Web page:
Mississippi Gov. Tate Reeves said he’s “heartbroken and furious” after a fire this week at a church that has challenged coronavirus restrictions. The fire is being investigated as arson.

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The fire Wednesday in Holly Springs destroyed the First Pentecostal Church, and investigators found graffiti in the church parking lot that reads, “Bet you stay home now you hypokrits,” NBC affiliate WMC of Memphis reported.

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The church was “burned to the ground” and had been trying to open services, Reeves tweeted Thursday.



Kyle Busch wears a message to coronavirus pandemic responders on his back as he waits for the start of the NASCAR Xfinity series auto race on May 21 in Darlington, S.C.




People sit at the boardwalk on benches that have been altered to adhere to social distancing guidelines, as it reopened on May 21 in Long Beach.




Medical workers Kanin Magguire, left, and Ron Thomas prepare to hand a nasal swab to a motorist during an announcement that the City and County of Denver will launch a drive-up, COVID-19 test site in the parking lot of a downtown sports venue in an effort to stop the rise of the coronavirus on May 21 in Denver. The free testing will be available daily for people who show symptoms of the coronavirus. City officials expect to administer more than 500 tests per day at the site, which opens Friday near the Pepsi Center.




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Members of the Reopen Northern Virginia group drive through Old Town Alexandria on May 21 in Alexandria, Virginia. 




New York Governor Andrew Cuomo speaks to members of the media at a news conference on May 21 in New York City.




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Ribbons hang in remembrance of victims of the coronavirus pandemic outside the Grant African Methodist Episcopal Church in Boston on May 19.



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First Pentecostal filed a lawsuit last month against the city over its public health order on in-person worship services, the station reported.

“This is not who we are,” the governor said at a daily news conference on the coronavirus epidemic and the state’s response.

“Obviously, we have to ensure that this investigation is done and that it is completed,” Reeves said. “But if this is in fact what it looks like, I want you to know that we’re going to do everything in our power to find whomever burned this church down.”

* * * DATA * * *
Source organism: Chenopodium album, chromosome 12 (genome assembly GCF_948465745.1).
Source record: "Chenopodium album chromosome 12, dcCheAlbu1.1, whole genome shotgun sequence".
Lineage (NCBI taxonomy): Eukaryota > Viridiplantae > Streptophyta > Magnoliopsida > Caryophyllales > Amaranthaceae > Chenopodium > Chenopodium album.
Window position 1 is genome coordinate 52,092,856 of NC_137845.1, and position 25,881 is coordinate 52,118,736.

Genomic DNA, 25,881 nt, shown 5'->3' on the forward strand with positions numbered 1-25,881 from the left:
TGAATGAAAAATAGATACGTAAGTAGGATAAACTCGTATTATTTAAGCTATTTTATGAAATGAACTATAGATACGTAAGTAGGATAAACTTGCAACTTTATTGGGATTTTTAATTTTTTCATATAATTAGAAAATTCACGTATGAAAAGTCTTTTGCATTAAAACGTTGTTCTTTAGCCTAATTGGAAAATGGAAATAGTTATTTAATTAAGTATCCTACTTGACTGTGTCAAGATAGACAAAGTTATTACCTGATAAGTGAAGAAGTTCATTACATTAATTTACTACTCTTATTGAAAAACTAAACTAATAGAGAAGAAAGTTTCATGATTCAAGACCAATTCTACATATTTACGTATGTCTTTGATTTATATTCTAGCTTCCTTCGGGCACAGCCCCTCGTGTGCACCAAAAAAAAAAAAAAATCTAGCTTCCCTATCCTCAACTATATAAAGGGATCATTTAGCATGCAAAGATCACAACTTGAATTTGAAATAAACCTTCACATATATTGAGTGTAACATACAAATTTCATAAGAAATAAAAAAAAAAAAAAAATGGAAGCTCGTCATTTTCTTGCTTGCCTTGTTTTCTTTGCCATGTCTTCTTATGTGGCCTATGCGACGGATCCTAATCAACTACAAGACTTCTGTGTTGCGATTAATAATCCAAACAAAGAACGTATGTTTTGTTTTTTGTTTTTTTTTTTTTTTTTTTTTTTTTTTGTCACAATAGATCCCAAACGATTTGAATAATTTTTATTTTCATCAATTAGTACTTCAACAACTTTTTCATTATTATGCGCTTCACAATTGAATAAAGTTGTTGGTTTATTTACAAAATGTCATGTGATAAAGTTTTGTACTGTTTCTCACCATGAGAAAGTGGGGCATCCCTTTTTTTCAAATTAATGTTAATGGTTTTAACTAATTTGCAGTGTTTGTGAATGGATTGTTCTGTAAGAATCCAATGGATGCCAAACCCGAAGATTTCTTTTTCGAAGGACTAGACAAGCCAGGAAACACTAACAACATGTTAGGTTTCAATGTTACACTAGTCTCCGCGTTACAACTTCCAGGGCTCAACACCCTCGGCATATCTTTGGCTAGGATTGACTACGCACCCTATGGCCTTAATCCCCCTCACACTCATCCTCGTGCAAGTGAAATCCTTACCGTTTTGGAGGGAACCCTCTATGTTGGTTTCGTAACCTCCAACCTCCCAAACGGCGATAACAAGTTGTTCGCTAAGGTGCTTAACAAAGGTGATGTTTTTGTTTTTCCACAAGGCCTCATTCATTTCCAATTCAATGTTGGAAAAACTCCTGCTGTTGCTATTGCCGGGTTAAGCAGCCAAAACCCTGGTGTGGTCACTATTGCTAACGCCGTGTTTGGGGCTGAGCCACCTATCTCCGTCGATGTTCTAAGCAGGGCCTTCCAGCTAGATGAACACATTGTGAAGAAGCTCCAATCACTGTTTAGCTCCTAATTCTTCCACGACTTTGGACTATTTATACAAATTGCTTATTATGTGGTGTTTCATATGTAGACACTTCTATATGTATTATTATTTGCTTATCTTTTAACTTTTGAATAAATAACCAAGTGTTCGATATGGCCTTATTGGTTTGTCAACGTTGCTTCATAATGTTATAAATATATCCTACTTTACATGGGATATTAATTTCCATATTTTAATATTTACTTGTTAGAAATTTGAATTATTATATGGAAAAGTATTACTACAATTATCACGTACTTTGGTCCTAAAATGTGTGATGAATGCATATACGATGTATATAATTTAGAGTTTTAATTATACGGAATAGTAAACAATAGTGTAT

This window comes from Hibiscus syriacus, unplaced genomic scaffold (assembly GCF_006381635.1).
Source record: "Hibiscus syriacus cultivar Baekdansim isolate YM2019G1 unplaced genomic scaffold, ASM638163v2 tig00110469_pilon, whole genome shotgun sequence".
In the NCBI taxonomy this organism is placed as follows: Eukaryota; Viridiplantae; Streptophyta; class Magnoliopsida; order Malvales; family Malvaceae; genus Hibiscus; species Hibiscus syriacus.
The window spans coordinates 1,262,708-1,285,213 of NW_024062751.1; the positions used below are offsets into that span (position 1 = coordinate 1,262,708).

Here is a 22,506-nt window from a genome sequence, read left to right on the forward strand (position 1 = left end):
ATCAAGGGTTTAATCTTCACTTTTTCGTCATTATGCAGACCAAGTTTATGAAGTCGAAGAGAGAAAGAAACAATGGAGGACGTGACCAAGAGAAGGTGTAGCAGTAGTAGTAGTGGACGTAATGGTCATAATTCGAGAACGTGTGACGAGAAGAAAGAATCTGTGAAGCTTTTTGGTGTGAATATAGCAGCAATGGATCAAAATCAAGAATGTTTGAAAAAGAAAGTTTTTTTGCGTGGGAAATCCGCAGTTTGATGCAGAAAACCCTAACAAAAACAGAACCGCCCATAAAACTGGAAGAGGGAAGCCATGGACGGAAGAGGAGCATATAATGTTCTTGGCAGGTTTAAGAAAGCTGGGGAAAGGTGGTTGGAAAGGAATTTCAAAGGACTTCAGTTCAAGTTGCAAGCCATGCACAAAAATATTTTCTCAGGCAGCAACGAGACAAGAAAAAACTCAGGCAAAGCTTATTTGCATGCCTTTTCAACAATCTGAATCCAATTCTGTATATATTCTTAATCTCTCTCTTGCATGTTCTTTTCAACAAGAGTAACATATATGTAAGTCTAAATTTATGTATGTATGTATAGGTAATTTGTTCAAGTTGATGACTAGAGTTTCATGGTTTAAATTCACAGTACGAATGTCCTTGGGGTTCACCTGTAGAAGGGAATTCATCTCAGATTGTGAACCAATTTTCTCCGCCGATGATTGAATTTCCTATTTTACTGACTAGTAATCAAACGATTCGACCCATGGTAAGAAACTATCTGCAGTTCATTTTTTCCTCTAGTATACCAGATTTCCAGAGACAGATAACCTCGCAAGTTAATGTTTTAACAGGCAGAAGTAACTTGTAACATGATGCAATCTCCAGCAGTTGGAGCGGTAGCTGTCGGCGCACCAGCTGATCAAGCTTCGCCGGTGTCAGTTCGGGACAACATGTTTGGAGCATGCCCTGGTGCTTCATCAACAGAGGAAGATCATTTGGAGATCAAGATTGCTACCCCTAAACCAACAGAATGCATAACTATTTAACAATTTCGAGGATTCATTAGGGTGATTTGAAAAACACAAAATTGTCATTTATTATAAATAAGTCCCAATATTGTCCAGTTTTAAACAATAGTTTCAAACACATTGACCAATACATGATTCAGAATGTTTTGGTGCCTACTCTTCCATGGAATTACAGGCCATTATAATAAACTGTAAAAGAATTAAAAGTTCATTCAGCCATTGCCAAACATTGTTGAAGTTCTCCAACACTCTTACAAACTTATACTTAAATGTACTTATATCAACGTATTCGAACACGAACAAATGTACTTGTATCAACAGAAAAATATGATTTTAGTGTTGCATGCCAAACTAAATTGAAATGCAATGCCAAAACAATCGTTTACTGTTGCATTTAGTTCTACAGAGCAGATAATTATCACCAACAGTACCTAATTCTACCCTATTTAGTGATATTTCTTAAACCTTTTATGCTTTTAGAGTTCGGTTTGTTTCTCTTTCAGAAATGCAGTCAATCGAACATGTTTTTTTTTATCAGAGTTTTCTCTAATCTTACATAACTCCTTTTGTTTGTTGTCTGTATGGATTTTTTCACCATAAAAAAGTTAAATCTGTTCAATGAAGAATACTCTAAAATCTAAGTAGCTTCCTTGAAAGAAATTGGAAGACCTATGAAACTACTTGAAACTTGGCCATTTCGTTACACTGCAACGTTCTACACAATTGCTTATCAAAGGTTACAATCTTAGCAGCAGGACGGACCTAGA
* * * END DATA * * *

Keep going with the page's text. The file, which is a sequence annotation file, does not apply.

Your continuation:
Stephen Crampton, attorney for the church, told WMC that he has no doubt that the fire was connected to the lawsuit.

“To find that that graffiti is spray painted in there — ‘I bet you stay home now, you hypocrites,’ right — seems very clearly directed at this particular lawsuit and the church’s stand for its own Constitutional rights,” he said.

The lawsuit deals with alleged police disruption of a Bible study and Easter service.

Holly Springs City Attorney Shirley Byers told The Associated Press the church was issued a violation on April 10 after about 40 people had gathered inside and were not social distancing. The city amended its local order in late April to allow drive-thru church services. The lawsuit says social distancing is practiced inside and that services are held indoor only when weather prohibits outdoor services.

Reeves has never outright prohibited worship services and has classified places like churches as “essential” in state stay-at-home orders.

But, he has encouraged churches to use alternatives like online and parking lot services.

Earlier this week, Reeves released guidance on resuming in-person faith gatherings, which include cleaning and disinfection, holding separate services for vulnerable populations and creating a 6-foot buffer between household groups.

Holly Springs is a community of around 7,600 in the northern part of the state near the Tennessee border, a little more than 40 miles southeast of Memphis.

Mississippi has begun reopening other parts of its economy and activities. On Tuesday, Reeves signed an order allowing places that include tattoo parlors and dance studios to reopen.

As of the end of the business day Wednesday, Mississippi had confirmed 12,222 COVID-19 cases and had had 580 deaths, according to the state health department.



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